Greek ports acquire global strategic prominence and western sanctions on Russian energy exports cause major disruption for shipping industry
“An unprovoked war in Ukraine continues to disrupt global shipping and as a result, it is no secret that the geostrategic importance of Greece has been elevated significantly,” said His Excellency, George James Tsunis, US Ambassador to Greece, during his opening remarks addressing an audience of 300 Propeller Club members from around the world, members of the Greek and international shipping community, Greek government and US Embassy officials.
In his remarks, Giannis Plakiotakis, Greek Minister of Maritime Affairs and Insular Policy, highlighted the role of Greek ports as home to new LNG infrastructure to help Europe overcome the energy crunch: “When it comes to LNG, the major role of the Greek fleet in both LNG transportation, not least from the US those days, as well as in storage through FSRUs as part of the EU energy independence, both in Greece and other EU countries, is widely recognized, alongside the strategic importance of our ports shipping.”
The construction and operation of the Alexandroupolis Floating Storage and Regasification Unit (FSRU) is expected to strengthen the strategic role of Greece as an energy hub for the wider region of Southeastern Europe and will offer alternative sources and gas supply routes to the region, enhancing energy security of supply and energy autonomy, during challenging times.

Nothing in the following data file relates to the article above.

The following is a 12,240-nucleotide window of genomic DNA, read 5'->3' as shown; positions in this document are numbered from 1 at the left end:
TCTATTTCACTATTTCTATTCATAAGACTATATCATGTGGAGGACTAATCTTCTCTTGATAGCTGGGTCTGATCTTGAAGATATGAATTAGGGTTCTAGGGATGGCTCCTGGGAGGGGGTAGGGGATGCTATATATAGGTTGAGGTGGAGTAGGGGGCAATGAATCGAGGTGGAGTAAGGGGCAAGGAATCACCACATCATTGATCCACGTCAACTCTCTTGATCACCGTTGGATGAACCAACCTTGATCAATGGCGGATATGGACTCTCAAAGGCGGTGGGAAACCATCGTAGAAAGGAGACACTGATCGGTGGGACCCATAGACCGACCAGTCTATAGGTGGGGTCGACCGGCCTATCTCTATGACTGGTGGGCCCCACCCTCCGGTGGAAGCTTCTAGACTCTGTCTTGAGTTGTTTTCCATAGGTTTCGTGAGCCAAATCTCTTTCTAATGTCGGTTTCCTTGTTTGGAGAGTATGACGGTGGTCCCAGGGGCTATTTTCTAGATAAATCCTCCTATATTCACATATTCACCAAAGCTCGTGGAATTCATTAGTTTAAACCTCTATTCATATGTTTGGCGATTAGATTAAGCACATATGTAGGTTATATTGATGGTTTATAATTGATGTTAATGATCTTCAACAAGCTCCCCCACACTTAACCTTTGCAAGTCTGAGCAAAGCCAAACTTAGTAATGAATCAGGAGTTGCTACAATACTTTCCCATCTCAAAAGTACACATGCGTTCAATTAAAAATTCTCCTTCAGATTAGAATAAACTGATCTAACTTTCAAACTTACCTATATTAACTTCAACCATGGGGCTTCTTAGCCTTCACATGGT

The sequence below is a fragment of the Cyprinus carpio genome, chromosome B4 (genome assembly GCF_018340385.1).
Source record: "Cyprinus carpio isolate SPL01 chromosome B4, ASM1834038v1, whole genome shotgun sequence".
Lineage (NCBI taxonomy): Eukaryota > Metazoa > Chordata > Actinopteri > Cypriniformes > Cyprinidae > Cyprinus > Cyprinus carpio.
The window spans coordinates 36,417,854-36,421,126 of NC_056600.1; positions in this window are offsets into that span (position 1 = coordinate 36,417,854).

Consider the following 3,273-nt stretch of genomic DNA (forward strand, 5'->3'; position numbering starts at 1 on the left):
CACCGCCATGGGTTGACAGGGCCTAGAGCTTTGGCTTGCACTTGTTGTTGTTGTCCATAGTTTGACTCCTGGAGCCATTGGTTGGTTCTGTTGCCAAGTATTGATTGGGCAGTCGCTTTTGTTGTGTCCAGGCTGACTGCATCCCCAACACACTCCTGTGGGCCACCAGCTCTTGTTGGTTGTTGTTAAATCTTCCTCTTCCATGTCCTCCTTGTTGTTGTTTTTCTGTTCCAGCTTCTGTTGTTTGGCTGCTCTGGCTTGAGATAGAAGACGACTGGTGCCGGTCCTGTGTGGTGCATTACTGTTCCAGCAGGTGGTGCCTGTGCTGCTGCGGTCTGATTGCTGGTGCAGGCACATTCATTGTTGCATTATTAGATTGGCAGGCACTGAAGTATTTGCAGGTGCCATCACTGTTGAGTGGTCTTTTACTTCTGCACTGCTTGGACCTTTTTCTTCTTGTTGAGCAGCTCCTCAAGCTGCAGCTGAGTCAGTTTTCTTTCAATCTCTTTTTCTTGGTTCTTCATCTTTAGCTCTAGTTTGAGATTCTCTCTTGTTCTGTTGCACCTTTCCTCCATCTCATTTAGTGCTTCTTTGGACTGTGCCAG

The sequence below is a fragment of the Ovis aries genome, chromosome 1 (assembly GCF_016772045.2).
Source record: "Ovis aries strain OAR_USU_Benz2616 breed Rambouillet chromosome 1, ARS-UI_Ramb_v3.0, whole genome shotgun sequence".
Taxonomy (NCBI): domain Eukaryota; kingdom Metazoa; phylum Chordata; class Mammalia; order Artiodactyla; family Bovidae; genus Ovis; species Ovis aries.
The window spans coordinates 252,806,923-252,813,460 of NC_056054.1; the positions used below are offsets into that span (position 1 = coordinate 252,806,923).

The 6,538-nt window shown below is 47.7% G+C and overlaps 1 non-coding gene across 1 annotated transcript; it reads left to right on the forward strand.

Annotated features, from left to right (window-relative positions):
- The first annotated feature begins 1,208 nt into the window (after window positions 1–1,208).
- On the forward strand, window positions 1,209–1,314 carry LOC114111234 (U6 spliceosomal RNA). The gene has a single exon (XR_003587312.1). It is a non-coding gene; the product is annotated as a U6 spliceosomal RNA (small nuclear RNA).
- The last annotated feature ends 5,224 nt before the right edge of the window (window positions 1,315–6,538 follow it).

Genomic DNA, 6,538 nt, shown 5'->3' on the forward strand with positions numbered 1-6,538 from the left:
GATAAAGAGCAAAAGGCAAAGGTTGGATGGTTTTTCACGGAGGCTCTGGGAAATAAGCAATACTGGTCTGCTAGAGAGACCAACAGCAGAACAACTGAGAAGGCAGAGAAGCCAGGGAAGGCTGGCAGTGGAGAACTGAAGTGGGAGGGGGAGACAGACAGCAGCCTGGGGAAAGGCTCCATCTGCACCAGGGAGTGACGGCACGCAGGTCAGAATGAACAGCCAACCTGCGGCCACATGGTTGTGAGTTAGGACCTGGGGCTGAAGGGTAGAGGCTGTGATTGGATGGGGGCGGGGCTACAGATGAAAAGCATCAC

Aristotle Tziampiris, Professor of International Relations, University of Piraeus said: “FSRUs are the quickest way to import LNG. We have more LNG flowing from around the world, especially the US, Qatar, Australia East Africa. We need to set less consumption as a goal and maybe some rationing and addition of new routes. Self-sufficiency for Europe is not a realistic goal, overnight. However, the response to address the energy crunch issue has been fast and impressive, all things considered”.
According to George Koumoutsakos, Member of the Hellenic Parliament, who participated in a panel discussion around the impact of current geopolitical developments on trading patterns, energy routes and East Med ports, Alexandroupolis is also significant in relation to peace and security in the region due to the Mutual Defense Cooperation Agreement (MDCA) between Greece and the US.
“We expand the number of facilitations that we are giving to our NATO allies and our cooperation in Alexandroupolis port is a great example. We have also broadened and deepened our cooperation with Israel Egypt and Jordan and have established a system of cooperation regional schemes which has received the full support of the US,” he added.
Michael Biery, Defense and Naval Attache of the US Embassy to Greece, agrees: “The MDCA allows us to do investments in our joint infrastructure in both countries. Alexandroupolis is one of the locations for such infrastructure. With 99% of the world’s military hardware being transported by shipping, Alexandroupolis is extremely important for the NATO alliance.”